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2012-13 performance gives Aggie men hope for the future

The UCD bench celebrates a big play in the Aggies' victory at Sacramento State. Wayne Tilcock/Enterprise photo

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From page B1 | March 24, 2013 |

There are really only two schools of thought when it comes to the UC Davis men’s basketball team and its performance this winter.

One is that the 2012-13 incarnation of the Aggies had the potential to go further than any other team in school history, but squandered too many games with its inconsistent commitment to defense and its inability to finish down the stretch.

The other way to look at it is that UCD’s struggles were the product of its youthfulness and inexperience, and that the talent it flashed should be seen as a good omen, a preview of how good the Aggies (14-17, 9-9 in Big West Conference play) can be in the next few years.

Obviously, UCD head coach Jim Les — along with his staff, players and all of the Aggie fans — would like to think that the second theory is the truth. And their optimism is certainly not blind.

Take, for instance, the play of the Aggies against their toughest competition. There was the season opener in Stillwater, Okla., in which UCD was a few plays away from knocking off Big-12 powerhouse Oklahoma State. The Cowboys, who pulled out the game in the end, 73-65, went on to earn a fifth seed in the NCAA college basketball tournament. They were upset in their opener by Pac-12 champion Oregon on Wednesday.

The Aggies also posted two competitive losses to Pacific — another NCAA tournament team that made The Big Dance by claiming the Big West crown — and a near-victory against Long Beach State, a mid-major force in recent years, in UCD’s first ever nationally televised home game.

Playing on ESPN2, and in front of a sold-out crowd that filled even the loftiest bleachers at The Pavilion, the Aggies gave the 49ers a run for their money behind the play of their star sophomore, Corey Hawkins, who introduced himself to the nation with a game-high 34 points.

But with UCD trailing LBSU in the final minutes, Hawkins keeled over at midcourt with severe leg cramps and was unable to return. Teammate Ryan Howley came up short moments later on a potential game-winning 3-pointer that rolled around the inside of the rim before popping out as the buzzer sounded — leaving Aggie players, coaches and fans to curse their bad luck.

Then there was the season-ending loss to Cal Poly in the opening round of the conference tournament. UCD, the sixth seed, trailed the third-seeded Mustangs by a single point at halftime and seemed to be on the verge of pulling ahead before falling apart in the second half and losing, 64-41.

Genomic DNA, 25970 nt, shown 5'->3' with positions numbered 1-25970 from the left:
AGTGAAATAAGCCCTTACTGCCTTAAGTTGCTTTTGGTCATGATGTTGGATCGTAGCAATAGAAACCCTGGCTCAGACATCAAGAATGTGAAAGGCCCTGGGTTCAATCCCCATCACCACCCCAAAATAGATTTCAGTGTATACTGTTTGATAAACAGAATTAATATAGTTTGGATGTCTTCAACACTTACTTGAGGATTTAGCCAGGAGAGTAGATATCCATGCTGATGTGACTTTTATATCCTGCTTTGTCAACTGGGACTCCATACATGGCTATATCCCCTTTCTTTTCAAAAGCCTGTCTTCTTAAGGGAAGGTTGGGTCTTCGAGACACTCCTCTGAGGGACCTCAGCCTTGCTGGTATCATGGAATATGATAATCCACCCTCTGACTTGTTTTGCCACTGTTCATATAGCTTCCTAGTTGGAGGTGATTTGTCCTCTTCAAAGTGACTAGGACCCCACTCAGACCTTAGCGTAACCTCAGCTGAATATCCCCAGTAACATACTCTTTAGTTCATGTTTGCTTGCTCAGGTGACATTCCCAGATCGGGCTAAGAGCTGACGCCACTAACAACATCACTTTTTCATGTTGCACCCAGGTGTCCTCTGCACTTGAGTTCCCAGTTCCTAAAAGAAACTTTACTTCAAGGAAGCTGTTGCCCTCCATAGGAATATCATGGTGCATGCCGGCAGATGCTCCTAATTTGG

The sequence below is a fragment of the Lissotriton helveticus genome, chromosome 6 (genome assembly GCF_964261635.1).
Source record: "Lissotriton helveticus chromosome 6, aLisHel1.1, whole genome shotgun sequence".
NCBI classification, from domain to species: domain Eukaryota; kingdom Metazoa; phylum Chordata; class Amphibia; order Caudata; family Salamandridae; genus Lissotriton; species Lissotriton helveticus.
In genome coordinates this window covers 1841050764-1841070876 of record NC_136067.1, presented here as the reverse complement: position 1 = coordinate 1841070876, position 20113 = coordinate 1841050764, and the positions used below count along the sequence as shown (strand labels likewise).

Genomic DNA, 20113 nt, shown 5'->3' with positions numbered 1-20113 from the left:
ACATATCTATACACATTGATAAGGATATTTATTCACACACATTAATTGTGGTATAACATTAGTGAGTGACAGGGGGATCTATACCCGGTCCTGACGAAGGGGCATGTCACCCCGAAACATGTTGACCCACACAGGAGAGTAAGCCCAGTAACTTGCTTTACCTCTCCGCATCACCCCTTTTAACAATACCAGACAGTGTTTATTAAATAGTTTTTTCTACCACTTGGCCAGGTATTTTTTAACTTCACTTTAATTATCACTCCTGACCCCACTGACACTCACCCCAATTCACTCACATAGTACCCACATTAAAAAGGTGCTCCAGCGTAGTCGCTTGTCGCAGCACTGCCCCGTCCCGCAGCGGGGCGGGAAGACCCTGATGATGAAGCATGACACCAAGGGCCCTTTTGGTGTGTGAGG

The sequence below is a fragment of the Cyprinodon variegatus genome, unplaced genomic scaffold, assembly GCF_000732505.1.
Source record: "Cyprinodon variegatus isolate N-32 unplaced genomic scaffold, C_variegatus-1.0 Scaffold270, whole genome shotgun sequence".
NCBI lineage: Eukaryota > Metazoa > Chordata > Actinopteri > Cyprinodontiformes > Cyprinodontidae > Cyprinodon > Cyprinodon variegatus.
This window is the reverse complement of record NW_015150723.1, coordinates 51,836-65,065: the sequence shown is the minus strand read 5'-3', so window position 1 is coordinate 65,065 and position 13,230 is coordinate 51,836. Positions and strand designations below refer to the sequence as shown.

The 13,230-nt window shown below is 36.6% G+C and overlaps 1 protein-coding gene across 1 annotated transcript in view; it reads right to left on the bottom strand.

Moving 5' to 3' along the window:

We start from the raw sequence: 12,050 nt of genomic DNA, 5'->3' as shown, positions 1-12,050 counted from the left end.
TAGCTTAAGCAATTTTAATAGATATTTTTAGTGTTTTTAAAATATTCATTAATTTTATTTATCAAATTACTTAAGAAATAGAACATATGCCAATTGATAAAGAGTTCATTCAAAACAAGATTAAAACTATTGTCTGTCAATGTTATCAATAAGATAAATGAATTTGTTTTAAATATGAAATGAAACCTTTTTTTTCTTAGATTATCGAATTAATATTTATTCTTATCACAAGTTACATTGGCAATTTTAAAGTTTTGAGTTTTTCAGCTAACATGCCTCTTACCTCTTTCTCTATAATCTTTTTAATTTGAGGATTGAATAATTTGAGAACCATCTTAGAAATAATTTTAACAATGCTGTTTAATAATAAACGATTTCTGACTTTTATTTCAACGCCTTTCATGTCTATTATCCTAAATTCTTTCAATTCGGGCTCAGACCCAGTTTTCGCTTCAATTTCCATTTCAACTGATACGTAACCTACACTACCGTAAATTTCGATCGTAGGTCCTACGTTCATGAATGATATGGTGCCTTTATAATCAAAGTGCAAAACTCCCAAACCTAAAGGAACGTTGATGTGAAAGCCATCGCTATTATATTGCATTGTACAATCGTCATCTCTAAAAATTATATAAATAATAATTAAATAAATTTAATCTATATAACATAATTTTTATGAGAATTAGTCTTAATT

“We didn’t play our best basketball (against Cal Poly),” Les told The Enterprise. “We were certainly far from being 100 percent as a team.”

The close loss was a recurring theme during the season, as 13 of UCD’s 17 defeats came by 10 points or less.

While the Aggies could have done without the heartbreakers, they showed in those games that they could go toe-to-toe with anybody on their schedule. And it wasn’t like they didn’t have their fair share of victories.

They beat Cal Poly and Northern Colorado on buzzer-beaters by Hawkins and Paolo Mancasola, respectively, swept Hawaii behind 40- and 21-point nights from Hawkins, and went on a 5-1 roll late in the season.

“(The players) had a really good work ethic,” Les said. “They were really coachable. They were really dedicated to each other.

“The buy-in from our players was excellent and that put us in position to get better later in the year.”

The Aggies also saw a host of players turn in impressive years. Hawkins led the Big West in scoring at 22.5 points per game en route to securing a spot on the all-league first team and the conference’s Newcomer of the Year Award. Junior Ryan Sypkens finished among the nation’s leaders in 3-point field-goal percentage (.468) and treys made per game (3.78). Sypkens and sophomore J.T. Adenrele, who averaged 12.7 points and 5.9 rebounds, both received Big West honorable mentions.

UCD’s Big Three will all be back next season. Joining them will be key reserves Josh Ritchart, who was fourth on the team in scoring at 7.8 points per game, and Tyler Les, who was the team’s second best 3-point shooter after Sypkens.

In fact, the Aggies are expected to lose only two players off of this year’s squad — Howley and Mancasola. Both started and played important roles this winter — Mancasola led the team in assists and Howley provided everything from rebounding to perimeter defense — and UCD will have a tough time replacing them.

“Those two were warriors,” Jim Les said. “I credit them and will be forever grateful to them for establishing (a) foundation (for the team).”

But the Aggies will get reinforcements in the form of Avery Johnson, a 6-foot-3 junior guard who was required to sit out the 2012-13 season after transferring from the University of San Francisco; Darius Graham, who is expected to return from a season-ending injury; and Brynton Lemar, a new recruit. Lemar turned in a memorable prep career as a point guard at St. Augustine and his creative passes are featured several YouTube clips.

With the increased depth, coach Les is optimistic about next season, saying this week that UCD’s goal is to continue to improve its record. After going from 5-26 two years ago to 14-17 this past season, Les hopes to win at least 20 games in 2013-14.

“You’ve got to be consistent,” he replied when asked what it will take to get his team to that new landmark. “You’ve got to beat your fair share of teams.”

— Reach Will Bellamy at wbellamy@davisenterprise.net

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